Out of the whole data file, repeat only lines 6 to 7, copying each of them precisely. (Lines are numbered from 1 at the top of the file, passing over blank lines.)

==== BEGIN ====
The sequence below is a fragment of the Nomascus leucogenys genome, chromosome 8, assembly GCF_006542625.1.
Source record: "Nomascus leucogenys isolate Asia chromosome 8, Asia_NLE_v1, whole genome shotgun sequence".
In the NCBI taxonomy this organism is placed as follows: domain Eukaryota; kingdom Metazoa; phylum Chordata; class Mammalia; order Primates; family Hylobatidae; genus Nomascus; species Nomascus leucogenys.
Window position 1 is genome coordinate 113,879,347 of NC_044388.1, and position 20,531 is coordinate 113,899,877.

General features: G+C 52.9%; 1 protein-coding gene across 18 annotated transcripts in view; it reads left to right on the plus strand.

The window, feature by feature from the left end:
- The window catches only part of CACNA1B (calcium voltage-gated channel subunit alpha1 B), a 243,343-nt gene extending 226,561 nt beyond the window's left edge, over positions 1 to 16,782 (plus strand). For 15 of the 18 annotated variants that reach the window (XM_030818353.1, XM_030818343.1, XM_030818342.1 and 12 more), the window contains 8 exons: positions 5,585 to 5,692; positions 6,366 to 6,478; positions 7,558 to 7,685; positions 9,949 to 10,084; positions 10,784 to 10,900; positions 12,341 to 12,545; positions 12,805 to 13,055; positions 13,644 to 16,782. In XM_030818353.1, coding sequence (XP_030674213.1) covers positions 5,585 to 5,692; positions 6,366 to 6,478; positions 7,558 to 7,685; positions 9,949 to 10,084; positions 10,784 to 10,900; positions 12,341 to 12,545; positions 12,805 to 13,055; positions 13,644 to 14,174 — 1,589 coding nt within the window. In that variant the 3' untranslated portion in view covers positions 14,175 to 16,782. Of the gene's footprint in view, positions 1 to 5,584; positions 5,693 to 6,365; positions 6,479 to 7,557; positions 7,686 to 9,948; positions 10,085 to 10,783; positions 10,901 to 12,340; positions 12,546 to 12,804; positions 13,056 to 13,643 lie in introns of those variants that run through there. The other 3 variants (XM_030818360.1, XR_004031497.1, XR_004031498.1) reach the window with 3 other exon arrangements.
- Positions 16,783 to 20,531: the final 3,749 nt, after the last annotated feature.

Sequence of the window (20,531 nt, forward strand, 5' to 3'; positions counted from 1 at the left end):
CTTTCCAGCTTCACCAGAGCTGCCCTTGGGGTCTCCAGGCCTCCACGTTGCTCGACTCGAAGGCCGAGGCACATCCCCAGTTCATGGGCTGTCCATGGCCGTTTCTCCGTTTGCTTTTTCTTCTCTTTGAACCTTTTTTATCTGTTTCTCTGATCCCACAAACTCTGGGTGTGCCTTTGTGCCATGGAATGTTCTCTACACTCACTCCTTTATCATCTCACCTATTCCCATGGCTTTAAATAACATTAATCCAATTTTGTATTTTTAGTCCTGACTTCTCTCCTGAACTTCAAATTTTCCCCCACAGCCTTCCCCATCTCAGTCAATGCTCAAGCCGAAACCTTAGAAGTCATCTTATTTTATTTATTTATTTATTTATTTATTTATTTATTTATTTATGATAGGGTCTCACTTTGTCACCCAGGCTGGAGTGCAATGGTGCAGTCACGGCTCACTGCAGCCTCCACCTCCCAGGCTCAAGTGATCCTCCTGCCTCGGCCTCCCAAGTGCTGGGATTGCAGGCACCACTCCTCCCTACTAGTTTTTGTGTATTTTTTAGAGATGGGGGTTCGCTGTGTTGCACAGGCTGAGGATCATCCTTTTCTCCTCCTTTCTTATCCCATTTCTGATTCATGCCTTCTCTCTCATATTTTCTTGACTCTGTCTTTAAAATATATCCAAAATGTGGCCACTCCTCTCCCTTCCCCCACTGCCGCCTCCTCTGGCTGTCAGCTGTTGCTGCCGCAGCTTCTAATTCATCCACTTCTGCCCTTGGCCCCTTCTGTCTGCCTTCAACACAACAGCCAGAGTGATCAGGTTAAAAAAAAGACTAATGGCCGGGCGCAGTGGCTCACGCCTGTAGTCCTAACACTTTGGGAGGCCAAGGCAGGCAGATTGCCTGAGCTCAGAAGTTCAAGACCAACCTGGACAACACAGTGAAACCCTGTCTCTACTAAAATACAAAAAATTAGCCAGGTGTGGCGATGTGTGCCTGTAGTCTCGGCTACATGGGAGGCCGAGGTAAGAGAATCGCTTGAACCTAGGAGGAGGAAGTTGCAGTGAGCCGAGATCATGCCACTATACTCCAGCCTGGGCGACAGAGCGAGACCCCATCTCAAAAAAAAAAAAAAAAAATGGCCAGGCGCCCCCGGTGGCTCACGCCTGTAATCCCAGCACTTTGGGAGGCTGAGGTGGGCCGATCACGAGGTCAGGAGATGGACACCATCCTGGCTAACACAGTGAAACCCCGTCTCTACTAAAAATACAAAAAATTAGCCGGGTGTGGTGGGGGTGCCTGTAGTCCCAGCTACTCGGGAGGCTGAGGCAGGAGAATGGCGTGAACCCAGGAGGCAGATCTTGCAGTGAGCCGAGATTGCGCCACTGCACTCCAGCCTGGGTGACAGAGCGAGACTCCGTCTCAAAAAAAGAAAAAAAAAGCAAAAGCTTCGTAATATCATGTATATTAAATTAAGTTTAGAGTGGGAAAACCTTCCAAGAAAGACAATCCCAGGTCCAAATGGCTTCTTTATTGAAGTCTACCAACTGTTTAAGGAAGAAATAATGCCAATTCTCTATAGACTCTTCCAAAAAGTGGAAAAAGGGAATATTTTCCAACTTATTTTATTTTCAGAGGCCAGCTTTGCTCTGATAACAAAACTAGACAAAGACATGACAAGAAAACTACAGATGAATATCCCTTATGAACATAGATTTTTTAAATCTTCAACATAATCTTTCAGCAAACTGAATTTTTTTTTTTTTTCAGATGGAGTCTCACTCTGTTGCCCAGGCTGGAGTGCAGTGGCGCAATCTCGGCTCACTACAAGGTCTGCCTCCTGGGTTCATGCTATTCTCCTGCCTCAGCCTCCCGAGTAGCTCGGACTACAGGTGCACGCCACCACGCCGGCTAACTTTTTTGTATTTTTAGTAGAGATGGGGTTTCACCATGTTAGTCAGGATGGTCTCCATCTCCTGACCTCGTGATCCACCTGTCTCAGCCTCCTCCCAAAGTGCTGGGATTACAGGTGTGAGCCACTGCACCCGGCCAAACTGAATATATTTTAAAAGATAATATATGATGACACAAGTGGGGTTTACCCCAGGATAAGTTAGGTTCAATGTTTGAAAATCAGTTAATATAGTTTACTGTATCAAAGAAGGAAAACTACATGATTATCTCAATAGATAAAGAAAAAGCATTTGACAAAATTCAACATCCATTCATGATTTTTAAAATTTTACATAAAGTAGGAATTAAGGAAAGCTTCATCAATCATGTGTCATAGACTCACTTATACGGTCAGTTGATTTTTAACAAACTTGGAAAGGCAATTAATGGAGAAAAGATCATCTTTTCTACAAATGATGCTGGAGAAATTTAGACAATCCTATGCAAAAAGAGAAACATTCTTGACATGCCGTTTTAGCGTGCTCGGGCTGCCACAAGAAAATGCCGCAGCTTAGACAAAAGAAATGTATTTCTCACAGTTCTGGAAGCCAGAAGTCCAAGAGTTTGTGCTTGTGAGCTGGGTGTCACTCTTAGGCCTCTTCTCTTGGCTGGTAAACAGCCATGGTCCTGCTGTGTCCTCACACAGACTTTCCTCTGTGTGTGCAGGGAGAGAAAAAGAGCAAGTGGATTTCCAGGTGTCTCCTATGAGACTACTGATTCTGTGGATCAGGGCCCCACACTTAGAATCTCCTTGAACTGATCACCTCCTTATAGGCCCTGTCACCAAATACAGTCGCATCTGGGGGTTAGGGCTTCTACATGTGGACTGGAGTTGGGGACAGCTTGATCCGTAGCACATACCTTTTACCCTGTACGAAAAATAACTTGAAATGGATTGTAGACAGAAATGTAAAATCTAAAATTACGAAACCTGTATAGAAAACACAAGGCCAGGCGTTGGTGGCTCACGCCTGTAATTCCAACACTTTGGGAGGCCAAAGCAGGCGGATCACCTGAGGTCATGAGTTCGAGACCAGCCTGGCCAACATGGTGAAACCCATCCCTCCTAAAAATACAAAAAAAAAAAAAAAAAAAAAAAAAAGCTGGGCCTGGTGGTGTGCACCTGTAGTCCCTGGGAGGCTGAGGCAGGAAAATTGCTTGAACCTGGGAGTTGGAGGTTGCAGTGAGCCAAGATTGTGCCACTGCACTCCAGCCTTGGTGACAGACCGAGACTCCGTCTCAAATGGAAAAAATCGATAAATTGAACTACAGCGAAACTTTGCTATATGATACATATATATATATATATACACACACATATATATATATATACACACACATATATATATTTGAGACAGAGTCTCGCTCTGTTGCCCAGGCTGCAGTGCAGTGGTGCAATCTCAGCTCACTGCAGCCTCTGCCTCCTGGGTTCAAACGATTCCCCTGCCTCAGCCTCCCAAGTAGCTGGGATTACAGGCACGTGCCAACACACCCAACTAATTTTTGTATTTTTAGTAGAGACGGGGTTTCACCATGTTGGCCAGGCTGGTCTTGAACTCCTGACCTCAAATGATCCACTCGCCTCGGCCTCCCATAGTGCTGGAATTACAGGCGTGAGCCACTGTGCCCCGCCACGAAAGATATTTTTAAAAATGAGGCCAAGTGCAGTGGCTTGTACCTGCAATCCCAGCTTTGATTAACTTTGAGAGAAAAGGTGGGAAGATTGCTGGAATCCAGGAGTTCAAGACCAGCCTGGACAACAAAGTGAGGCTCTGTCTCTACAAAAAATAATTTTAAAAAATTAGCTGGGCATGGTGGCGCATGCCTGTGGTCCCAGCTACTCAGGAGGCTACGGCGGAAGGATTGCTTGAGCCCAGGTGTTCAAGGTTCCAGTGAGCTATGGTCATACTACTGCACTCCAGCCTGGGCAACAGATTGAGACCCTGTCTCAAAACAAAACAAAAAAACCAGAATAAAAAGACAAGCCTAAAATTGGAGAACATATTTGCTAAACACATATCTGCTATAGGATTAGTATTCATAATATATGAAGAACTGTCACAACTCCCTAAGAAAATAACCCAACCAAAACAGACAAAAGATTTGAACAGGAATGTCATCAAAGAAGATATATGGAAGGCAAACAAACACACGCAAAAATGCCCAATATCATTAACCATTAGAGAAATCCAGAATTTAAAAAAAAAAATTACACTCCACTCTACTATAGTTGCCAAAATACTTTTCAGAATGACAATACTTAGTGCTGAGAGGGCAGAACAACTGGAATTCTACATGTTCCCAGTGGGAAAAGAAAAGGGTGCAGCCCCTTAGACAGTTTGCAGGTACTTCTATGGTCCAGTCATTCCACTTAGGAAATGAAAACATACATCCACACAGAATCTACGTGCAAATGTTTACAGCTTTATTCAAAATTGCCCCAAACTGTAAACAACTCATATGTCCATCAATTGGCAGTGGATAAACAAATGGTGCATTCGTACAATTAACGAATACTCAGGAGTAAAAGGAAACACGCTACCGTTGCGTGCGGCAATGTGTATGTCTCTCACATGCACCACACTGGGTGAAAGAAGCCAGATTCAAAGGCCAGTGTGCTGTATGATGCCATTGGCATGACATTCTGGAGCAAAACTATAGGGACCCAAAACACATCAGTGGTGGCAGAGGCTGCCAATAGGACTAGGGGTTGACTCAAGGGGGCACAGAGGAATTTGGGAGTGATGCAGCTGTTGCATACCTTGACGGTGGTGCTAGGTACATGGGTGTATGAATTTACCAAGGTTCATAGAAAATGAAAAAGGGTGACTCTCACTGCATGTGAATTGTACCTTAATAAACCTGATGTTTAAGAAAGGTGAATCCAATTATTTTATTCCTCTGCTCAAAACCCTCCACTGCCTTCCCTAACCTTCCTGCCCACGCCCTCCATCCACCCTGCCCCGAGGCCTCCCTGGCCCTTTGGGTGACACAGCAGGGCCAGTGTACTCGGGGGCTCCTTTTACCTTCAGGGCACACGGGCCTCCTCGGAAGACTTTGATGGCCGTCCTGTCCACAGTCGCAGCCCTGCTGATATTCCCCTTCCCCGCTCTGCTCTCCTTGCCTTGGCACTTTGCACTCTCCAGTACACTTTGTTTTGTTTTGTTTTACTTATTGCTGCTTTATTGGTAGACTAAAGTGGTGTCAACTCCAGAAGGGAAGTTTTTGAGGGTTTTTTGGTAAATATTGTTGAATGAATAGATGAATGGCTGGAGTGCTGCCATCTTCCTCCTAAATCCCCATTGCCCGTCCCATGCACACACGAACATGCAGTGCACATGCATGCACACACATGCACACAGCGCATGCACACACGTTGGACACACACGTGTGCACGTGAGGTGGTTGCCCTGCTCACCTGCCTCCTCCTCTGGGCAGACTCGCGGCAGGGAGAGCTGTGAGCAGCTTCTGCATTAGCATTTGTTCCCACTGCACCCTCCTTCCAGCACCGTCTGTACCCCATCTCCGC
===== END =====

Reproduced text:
The window, feature by feature from the left end:
- The window catches only part of CACNA1B (calcium voltage-gated channel subunit alpha1 B), a 243,343-nt gene extending 226,561 nt beyond the window's left edge, over positions 1 to 16,782 (plus strand). For 15 of the 18 annotated variants that reach the window (XM_030818353.1, XM_030818343.1, XM_030818342.1 and 12 more), the window contains 8 exons: positions 5,585 to 5,692; positions 6,366 to 6,478; positions 7,558 to 7,685; positions 9,949 to 10,084; positions 10,784 to 10,900; positions 12,341 to 12,545; positions 12,805 to 13,055; positions 13,644 to 16,782. In XM_030818353.1, coding sequence (XP_030674213.1) covers positions 5,585 to 5,692; positions 6,366 to 6,478; positions 7,558 to 7,685; positions 9,949 to 10,084; positions 10,784 to 10,900; positions 12,341 to 12,545; positions 12,805 to 13,055; positions 13,644 to 14,174 — 1,589 coding nt within the window. In that variant the 3' untranslated portion in view covers positions 14,175 to 16,782. Of the gene's footprint in view, positions 1 to 5,584; positions 5,693 to 6,365; positions 6,479 to 7,557; positions 7,686 to 9,948; positions 10,085 to 10,783; positions 10,901 to 12,340; positions 12,546 to 12,804; positions 13,056 to 13,643 lie in introns of those variants that run through there. The other 3 variants (XM_030818360.1, XR_004031497.1, XR_004031498.1) reach the window with 3 other exon arrangements.